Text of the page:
Selection of Women for Imperial Service in Ancient Chinese Palaces

For an in-depth understanding of the harem and its dynamics, let us consider the example of a Chinese imperial harem during the Qing Dynasty called “Forbidden City.” (Note: Qing Dynasty is different from ancient Qin Dynasty) The architects designing the layout of the Forbidden City adhered to Confucian ideology, which dictated the ideal cosmic order. This design reflected the space’s ceremonial, ritual, and residential functions, ensuring that all activities within this micro-city conformed to its participants’ social and familial roles.

The Selection Process for Women in the Forbidden City Involved Several Stages:

  • Eligibility was determined, with girls primarily from “Eight Banners” families being considered. The Eight Banners were Mongolian (Manchu ᠵᠠᡴᡡᠨ,ᡤᡡᠰᠠ or jakūn) administrative and military divisions.
  • An initial inspection scrutinized physical appearance, including facial features, skin, and teeth, followed by a skill evaluation, in which candidates were tested on their abilities in household tasks and needlework.
  • A behavioural assessment was conducted to observe demeanour and conduct, ensuring the candidates ‘ suitability. Chosen finalists received specialized training in etiquette, arts, and household management and served the emperor’s mother to demonstrate their suitability.
  • Based on their evaluations, selected women were assigned roles as concubines or maids, maintaining the strict hierarchy of the Forbidden City.

Most women in the Forbidden City served as maids and servants. However, there was a selected group of concubines whose primary role was to bear as many children as possible for the emperor. The inner court consisted of three primary groups of women: concubines, palace servants, and royal princesses. Those who bore male children were promoted to imperial consorts, with the empress at the top.

The Role of Eunuchs in the Forbidden City

As mentioned earlier, in ancient China, due to the high infant mortality rate, the emperor had access to a large harem to ensure that there would be enough heirs who would survive to adulthood. As a result, eunuchs played a crucial role in protecting the legitimate heir. For centuries, only castrated men were allowed to enter the private quarters of the Forbidden City, aside from the imperial family. By giving up their ability to reproduce, these men gained exclusive access to the emperor, which allowed some of them to become wealthy and influential politicians. They were involved in every aspect of palace life, mainly focusing on safety, security, and maintaining the sanctity of the chambers. Their duties ranged from cooking and serving as chair bearers to fetching water and ensuring the smooth operation of daily activities inside and outside the palace. There were different Eunuchs for inside and outside palace duties to completely isolate the forbidden palace from outside the world.

Eunuchs are recorded in Chinese court chronicles as early as the eighth century BC, but their prominent role in government is generally traced back to the Han Huan Di (146-167 AD). Over time, eunuchs gained enough influence over emperors to manipulate state affairs and, in some cases, contribute to the downfall of dynasties.  By 1644, there were approximately 70,000 eunuchs in the palace. However, this number was significantly reduced during the Ming Dynasty to 3,000. This decrease was due to concerns that eunuchs had amassed excessive influence and power within the royal household.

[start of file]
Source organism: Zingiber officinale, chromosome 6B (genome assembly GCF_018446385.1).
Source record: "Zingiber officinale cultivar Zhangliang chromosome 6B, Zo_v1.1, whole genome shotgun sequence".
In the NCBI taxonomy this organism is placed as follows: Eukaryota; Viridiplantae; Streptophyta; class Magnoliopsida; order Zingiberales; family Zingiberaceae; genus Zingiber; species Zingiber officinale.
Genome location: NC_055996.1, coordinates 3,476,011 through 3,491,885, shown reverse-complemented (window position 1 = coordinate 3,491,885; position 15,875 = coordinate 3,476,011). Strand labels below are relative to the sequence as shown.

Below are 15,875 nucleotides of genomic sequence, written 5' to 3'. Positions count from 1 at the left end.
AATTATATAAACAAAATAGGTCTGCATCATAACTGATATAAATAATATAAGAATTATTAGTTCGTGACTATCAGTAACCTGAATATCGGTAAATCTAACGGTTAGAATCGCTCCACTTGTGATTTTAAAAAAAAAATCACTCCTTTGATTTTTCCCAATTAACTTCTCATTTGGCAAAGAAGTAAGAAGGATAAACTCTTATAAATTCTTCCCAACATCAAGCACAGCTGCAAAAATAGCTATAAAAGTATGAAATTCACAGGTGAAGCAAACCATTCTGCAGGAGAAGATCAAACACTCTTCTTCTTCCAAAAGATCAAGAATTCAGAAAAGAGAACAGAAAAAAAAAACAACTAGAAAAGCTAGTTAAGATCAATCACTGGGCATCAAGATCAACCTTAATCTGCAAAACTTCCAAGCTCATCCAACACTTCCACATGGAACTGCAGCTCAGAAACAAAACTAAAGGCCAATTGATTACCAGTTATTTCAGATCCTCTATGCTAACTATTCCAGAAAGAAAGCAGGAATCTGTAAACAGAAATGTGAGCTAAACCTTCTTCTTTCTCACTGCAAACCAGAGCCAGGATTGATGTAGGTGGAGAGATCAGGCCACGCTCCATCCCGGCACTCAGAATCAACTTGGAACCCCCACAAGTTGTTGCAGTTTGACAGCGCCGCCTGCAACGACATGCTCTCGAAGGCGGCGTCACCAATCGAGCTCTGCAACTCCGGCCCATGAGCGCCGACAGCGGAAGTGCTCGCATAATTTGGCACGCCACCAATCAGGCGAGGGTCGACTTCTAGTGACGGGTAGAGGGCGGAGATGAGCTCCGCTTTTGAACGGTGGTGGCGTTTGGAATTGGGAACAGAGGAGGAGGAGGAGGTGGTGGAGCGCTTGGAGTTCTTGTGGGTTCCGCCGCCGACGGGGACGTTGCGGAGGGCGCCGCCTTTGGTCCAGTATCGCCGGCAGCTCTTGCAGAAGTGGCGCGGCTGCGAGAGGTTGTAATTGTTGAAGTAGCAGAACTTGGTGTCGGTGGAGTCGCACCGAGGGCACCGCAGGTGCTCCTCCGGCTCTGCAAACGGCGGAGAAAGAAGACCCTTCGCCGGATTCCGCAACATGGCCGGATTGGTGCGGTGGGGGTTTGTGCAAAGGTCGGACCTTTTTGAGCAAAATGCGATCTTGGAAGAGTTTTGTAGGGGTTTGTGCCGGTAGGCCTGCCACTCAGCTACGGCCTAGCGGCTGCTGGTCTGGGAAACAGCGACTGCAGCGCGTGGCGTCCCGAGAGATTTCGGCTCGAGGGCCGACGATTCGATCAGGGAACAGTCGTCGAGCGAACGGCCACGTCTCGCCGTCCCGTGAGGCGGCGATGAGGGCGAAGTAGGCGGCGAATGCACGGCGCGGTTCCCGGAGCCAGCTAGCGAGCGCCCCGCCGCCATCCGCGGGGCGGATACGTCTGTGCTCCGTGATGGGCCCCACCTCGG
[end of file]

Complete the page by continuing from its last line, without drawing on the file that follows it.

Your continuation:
Castration of Males to Become Eunuchs in Ancient China

Eunuchs in ancient China were not naturally prevalent among transgender individuals; many were surgically transformed due to parental pressure to seek a cash reward or personal choice to escape economic hardship. Families hoped their sons would find comfort and prosperity in the palace. Some adults, unable to make an honest living, chose emasculation over a life of crime, while others envied the seemingly more effortless life of palace eunuchs. Emperor Guangwu of Han dynasty initiated a policy that commuted death sentences to emasculation which was later adopted as a rule by his successors.

The emasculation decision was based on consent, not force. The prospective eunuch was asked, Hou hui bu hou hui,” meaning, “Will you regret it or not?” If any doubt were shown, the operation would be halted. Local anaesthesia, often chilli pepper oil, was used. The procedure involved a team of four men: the surgeon performed the cutting, while three others assisted by holding the patient. A small tube was inserted into the urethra to maintain the opening during suturing. Typically, the wound would heal in about three months. Unfortunately, about two per cent of patients died from complications such as being unable to urinate post-procedure, resulting in a painful death.

In the palace, eunuchs played significant roles, including transporting concubines to the emperor’s apartment using a sedan chair. The eunuchs kept meticulous records of these visits, noting the concubine’s name and visit date. Two eunuchs would then escort the concubine back to her apartment. If a concubine became pregnant and the emperor wished her to bear his child, the eunuch would sign the entry.